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Borders No Barrier

August 8, 2012
Borders No Barrier 1
Ireland will do away with milk quotas in 2015. Gerry Culligan came to Expo to find ways to be more competitive.  
 
 

International visitors flock to
World Dairy Expo

Ireland
World Dairy Expo’s commercial trade show was a highlight of a weeklong tour of the U.S. dairy industry for Irish dairy producer Gerry Culligan in 2011. The tour was organized for 100 Irish dairy producers by the Kerry Group, a leading publicly held foods company with roots in Ireland.

"I came to obtain and glean things that I can bring back to my farm and improve the quality of my cows," Culligan says.

"There are so many great exhibits here," he says of the trade show. "Everywhere you turn, you find yourself saying, ‘That’s a really good idea, one that will work on my farm and make me more profitable.’"

Culligan milks 100 cows—mostly Holsteins and British Friesian cattle—in a 150-acre, pasture-based, spring calving operation in County Clare on Ireland’s west coast. The production average for the herd is currently 12,000 lb. per cow per year. He wants to increase that by 30% or more by 2020.

"Ireland is going to be doing away with its quota system in 2015, and that’s going to bring about a situation where milk production ratchets up very rapidly over the next five years. We’ll have to be ready."

Reaching his production target will require Culligan to focus more attention on his breeding program. "The big thing in Ireland right now is the Economic Breeding Index, where cows and bulls are rated on a variety of factors like repeat breeding, feet and udder quality, ease of calving and so forth," he says.

"There are so many genetics companies at Expo. I had the chance to talk to some very knowledgeable representatives about similar kinds of systems being used in America."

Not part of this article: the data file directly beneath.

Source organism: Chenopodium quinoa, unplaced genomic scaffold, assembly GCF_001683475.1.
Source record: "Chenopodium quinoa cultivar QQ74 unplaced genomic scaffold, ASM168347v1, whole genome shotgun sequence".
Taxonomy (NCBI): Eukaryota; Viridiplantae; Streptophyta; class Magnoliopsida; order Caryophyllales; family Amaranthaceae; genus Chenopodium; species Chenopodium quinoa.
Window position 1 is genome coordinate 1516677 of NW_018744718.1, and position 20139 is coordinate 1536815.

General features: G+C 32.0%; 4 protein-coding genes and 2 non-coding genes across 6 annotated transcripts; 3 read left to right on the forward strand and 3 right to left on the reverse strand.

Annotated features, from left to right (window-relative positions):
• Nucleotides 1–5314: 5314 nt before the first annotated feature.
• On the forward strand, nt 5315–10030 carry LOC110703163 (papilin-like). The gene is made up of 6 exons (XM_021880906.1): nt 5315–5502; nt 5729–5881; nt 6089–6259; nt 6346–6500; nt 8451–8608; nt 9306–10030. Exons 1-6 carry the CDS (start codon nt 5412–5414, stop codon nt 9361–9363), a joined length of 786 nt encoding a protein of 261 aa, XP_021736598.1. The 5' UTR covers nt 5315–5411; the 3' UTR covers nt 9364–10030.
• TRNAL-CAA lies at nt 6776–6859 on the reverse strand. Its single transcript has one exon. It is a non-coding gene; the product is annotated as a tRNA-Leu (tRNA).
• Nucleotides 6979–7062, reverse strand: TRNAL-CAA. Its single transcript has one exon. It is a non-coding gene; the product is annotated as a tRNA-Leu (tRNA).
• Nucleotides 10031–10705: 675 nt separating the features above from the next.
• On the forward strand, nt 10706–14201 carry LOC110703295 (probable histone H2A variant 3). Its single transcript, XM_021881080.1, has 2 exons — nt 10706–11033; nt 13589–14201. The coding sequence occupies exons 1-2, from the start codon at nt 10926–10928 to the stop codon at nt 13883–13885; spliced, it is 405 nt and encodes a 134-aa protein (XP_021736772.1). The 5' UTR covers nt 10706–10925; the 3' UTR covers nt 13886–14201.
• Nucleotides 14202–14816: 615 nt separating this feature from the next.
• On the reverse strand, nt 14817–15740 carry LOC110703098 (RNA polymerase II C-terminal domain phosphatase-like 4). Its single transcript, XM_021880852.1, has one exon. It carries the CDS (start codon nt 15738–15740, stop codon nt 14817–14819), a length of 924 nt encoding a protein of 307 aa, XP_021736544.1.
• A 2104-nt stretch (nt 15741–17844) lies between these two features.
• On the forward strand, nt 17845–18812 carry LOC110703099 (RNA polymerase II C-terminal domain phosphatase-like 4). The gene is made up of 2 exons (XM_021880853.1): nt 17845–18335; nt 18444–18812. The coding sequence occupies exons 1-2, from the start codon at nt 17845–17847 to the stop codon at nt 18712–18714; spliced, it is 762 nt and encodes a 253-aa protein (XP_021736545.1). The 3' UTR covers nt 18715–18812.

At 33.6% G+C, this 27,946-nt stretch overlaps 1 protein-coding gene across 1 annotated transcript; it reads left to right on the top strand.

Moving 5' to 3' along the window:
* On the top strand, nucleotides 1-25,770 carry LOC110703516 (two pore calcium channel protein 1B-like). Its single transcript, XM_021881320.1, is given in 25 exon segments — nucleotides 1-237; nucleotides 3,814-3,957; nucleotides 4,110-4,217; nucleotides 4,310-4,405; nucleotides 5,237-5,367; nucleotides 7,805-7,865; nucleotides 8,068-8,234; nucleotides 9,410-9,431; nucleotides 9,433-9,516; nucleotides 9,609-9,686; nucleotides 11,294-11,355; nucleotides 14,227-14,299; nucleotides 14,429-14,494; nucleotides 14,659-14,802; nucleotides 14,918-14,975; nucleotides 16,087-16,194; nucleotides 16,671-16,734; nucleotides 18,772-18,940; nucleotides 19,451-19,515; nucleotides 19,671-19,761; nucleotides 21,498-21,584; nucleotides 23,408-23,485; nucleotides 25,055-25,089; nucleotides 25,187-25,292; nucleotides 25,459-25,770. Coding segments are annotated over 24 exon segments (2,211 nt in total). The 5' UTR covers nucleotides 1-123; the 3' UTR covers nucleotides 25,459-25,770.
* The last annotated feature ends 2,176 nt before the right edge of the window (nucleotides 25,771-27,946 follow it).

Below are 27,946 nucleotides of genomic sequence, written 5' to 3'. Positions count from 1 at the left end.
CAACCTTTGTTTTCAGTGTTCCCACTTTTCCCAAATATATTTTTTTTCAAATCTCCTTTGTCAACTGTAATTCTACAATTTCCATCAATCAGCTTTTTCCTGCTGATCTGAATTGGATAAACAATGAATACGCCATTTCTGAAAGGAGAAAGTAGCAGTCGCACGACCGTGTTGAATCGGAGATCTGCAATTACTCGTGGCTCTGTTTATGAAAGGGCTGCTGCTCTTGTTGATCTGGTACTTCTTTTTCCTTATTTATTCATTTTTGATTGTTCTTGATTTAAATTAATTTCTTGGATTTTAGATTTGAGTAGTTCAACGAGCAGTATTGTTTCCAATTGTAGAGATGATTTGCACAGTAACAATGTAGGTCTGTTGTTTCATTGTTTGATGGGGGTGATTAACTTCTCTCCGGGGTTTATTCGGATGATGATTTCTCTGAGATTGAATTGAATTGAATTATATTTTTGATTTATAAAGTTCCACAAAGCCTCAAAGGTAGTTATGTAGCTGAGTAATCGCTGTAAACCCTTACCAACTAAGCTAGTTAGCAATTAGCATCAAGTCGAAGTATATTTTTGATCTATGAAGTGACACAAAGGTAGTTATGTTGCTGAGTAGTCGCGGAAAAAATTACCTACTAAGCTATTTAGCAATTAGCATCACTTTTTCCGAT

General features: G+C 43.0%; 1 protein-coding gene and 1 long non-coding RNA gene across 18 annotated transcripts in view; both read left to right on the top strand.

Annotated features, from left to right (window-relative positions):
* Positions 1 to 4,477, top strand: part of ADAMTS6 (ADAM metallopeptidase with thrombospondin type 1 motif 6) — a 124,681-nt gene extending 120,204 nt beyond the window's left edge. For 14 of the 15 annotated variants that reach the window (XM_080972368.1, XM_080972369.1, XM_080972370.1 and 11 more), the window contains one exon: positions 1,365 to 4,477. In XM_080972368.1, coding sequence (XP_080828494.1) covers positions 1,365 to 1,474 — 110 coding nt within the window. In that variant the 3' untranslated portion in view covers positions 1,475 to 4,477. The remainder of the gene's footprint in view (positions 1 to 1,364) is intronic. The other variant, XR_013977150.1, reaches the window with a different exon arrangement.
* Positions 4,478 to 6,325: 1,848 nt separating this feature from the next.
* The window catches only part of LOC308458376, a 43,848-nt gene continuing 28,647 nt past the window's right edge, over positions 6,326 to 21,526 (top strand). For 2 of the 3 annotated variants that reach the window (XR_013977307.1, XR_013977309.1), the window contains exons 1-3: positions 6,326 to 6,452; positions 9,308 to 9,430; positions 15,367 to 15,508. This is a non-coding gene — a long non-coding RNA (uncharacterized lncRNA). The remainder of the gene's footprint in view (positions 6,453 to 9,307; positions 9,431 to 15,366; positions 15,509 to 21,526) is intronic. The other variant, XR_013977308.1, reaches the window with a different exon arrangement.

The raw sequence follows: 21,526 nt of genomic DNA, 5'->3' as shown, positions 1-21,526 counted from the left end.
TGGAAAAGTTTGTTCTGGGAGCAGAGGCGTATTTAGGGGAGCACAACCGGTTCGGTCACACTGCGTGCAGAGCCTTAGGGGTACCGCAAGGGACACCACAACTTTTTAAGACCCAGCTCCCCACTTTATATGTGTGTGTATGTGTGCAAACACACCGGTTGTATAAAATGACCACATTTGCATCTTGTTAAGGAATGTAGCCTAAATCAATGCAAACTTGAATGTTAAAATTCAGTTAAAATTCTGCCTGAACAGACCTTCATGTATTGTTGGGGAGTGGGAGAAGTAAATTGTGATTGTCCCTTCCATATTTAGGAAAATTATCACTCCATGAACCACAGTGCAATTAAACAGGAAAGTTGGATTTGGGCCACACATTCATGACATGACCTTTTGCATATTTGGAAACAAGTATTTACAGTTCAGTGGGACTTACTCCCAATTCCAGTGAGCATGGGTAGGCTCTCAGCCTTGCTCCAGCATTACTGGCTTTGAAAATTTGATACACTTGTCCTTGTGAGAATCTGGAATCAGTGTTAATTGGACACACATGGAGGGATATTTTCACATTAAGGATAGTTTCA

Improving his nutrition program is another of Culligan’s goals. "I wanted to find out more about feeding concentrates to increase solids and protein in milk. The challenge always is to come up with just the right mix. With so many different companies on the grounds, I was able to get a lot of good information in a relatively short period of time."

Mexico
Mexican dairy producer Oscar Terrazas made his first trip to World Dairy Expo in 2011. "I came here because I heard it was the biggest dairy event in the world," he says. "I wanted to see it for myself."

Terrazas milks 160 Holstein cows in a drylot dairying setup near Chihuahua, Mexico. The production average for the herd is 65 lb. per cow per day.

The expansive trade show at Expo made a lasting impression on Terrazas. "There are so many companies gathered in one place," he says. "It is great to be able to come and see so many new techniques and technologies.

"You get ideas on how you can do things better on your dairy in the future. Just as important, when you walk around and see everything here, you also think about all of the things you are already doing well."

Borders No Barrier 2
Dairy technology and elite genetics were key attractions for Mexican dairy producer Oscar Terrazas.


Along with the farm machinery on display at Expo’s Outdoor Trade Mall, Terrazas says, a system for teat dipping and several robotic milking system displays caught his attention. "We’re always looking for ways to improve our milking procedures," he says. "The robots were very interesting. Some of them seem a little slow now. But they are only going to get better and better."Terrazas also took in several breed shows during his Expo visit. "The cattle you see during theseshows are amazing," he says. "They are the best in the world. Watching the shows makes you think about what you can do to improve your own breeding program. You also get a chance to talk to the breeders and learn from them."

His bottom line after spending three days at Expo: "It was very impressive. We have cattle shows at home, but nothing on this scale. I’ll definitely be coming back."

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FEATURED IN: Dairy Today - August 2012
RELATED TOPICS: Dairy, World Dairy Expo

 
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